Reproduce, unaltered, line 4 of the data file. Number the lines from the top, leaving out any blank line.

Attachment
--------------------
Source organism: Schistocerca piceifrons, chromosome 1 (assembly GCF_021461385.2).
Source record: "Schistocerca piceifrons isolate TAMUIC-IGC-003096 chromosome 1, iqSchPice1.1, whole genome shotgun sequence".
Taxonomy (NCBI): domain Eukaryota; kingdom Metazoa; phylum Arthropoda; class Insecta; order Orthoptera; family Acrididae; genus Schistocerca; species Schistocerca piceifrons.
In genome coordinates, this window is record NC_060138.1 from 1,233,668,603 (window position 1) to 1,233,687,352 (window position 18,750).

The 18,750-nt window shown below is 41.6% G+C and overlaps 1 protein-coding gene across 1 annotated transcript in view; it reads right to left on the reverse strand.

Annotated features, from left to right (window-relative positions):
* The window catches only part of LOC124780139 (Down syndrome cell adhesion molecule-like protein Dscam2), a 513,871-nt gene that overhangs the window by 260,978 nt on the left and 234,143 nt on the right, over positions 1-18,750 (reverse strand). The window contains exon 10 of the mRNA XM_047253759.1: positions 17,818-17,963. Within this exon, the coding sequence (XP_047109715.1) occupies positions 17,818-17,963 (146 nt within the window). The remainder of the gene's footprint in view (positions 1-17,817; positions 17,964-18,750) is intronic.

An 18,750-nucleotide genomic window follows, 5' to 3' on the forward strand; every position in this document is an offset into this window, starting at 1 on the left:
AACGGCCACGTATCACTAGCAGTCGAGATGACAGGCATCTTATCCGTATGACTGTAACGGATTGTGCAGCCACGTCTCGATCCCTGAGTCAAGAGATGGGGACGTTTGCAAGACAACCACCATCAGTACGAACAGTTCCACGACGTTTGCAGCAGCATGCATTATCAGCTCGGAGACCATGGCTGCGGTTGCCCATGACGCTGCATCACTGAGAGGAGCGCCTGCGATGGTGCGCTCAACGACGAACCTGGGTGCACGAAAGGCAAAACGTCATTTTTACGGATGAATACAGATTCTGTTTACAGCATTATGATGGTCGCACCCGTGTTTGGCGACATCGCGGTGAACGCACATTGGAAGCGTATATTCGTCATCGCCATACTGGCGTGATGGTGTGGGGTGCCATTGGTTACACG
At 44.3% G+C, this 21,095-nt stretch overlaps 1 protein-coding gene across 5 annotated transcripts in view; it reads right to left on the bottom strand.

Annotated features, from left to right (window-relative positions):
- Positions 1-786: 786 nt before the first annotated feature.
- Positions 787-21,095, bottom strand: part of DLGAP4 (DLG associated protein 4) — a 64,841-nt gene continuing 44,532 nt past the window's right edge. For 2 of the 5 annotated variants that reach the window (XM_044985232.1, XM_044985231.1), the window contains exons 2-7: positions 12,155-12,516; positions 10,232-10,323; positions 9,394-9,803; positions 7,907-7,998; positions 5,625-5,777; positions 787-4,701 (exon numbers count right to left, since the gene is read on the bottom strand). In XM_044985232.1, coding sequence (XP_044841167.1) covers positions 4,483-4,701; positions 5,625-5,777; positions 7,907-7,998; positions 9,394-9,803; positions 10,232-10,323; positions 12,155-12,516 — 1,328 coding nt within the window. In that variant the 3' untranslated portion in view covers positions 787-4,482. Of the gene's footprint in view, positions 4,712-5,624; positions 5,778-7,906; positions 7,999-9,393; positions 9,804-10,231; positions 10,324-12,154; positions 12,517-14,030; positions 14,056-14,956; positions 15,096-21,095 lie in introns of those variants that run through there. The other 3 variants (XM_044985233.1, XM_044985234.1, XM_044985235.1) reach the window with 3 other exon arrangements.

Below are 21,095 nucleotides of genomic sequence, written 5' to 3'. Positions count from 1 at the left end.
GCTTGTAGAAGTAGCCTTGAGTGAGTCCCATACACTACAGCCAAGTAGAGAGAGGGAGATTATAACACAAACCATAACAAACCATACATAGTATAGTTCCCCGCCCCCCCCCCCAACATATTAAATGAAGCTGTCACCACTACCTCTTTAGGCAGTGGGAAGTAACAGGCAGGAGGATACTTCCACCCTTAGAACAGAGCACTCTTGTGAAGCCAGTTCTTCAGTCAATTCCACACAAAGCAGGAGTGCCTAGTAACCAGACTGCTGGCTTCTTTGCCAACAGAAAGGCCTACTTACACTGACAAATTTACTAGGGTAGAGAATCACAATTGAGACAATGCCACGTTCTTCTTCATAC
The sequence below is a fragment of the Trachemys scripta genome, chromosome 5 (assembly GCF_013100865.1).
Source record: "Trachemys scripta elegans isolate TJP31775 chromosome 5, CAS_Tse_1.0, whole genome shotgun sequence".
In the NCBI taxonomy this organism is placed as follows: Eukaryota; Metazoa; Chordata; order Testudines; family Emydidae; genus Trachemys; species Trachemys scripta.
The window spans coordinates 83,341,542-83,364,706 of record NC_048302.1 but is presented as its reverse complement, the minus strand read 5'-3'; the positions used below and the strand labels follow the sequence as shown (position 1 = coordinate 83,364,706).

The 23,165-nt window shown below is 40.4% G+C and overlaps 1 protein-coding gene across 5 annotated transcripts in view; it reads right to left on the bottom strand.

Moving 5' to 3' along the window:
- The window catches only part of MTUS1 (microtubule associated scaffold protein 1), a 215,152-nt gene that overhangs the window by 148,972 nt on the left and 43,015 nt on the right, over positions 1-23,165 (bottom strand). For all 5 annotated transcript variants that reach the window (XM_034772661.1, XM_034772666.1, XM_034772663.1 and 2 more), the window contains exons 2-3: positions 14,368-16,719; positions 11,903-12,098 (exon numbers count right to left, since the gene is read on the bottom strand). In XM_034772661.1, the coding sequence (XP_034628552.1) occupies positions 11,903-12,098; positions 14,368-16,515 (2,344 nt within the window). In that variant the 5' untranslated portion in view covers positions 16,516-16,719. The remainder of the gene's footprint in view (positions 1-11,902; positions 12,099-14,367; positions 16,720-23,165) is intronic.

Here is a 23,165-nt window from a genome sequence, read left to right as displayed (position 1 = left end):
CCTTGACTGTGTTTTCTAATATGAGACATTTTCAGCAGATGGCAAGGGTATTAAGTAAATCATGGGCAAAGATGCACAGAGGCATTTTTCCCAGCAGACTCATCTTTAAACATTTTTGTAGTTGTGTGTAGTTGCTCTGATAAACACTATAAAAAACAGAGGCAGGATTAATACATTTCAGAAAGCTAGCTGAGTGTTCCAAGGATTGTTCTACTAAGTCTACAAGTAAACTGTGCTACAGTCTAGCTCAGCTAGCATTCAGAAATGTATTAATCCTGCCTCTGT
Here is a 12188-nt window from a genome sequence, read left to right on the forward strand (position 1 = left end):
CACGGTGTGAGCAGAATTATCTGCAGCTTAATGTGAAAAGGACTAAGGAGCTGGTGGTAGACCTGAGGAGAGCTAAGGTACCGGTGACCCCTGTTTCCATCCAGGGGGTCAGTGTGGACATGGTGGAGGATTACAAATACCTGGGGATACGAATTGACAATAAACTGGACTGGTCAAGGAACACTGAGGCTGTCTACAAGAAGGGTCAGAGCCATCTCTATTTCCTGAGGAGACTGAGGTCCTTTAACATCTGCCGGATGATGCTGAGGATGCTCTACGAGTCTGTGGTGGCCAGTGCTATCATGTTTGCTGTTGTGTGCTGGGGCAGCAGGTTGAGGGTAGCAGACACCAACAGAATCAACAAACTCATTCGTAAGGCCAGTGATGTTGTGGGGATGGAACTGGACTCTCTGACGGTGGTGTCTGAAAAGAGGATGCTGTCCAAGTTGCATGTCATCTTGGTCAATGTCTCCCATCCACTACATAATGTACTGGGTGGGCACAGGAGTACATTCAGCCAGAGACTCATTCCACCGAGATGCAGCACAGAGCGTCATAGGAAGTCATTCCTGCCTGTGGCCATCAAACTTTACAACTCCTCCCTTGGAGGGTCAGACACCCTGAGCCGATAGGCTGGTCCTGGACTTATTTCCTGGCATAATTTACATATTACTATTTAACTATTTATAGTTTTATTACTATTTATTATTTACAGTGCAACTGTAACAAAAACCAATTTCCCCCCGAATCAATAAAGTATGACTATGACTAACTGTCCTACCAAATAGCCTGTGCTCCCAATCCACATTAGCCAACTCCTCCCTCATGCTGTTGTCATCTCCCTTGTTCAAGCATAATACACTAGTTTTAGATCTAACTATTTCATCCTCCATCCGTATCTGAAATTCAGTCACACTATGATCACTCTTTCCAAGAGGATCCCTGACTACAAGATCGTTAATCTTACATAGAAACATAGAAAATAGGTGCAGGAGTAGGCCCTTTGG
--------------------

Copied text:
In genome coordinates, this window is record NC_060138.1 from 1,233,668,603 (window position 1) to 1,233,687,352 (window position 18,750).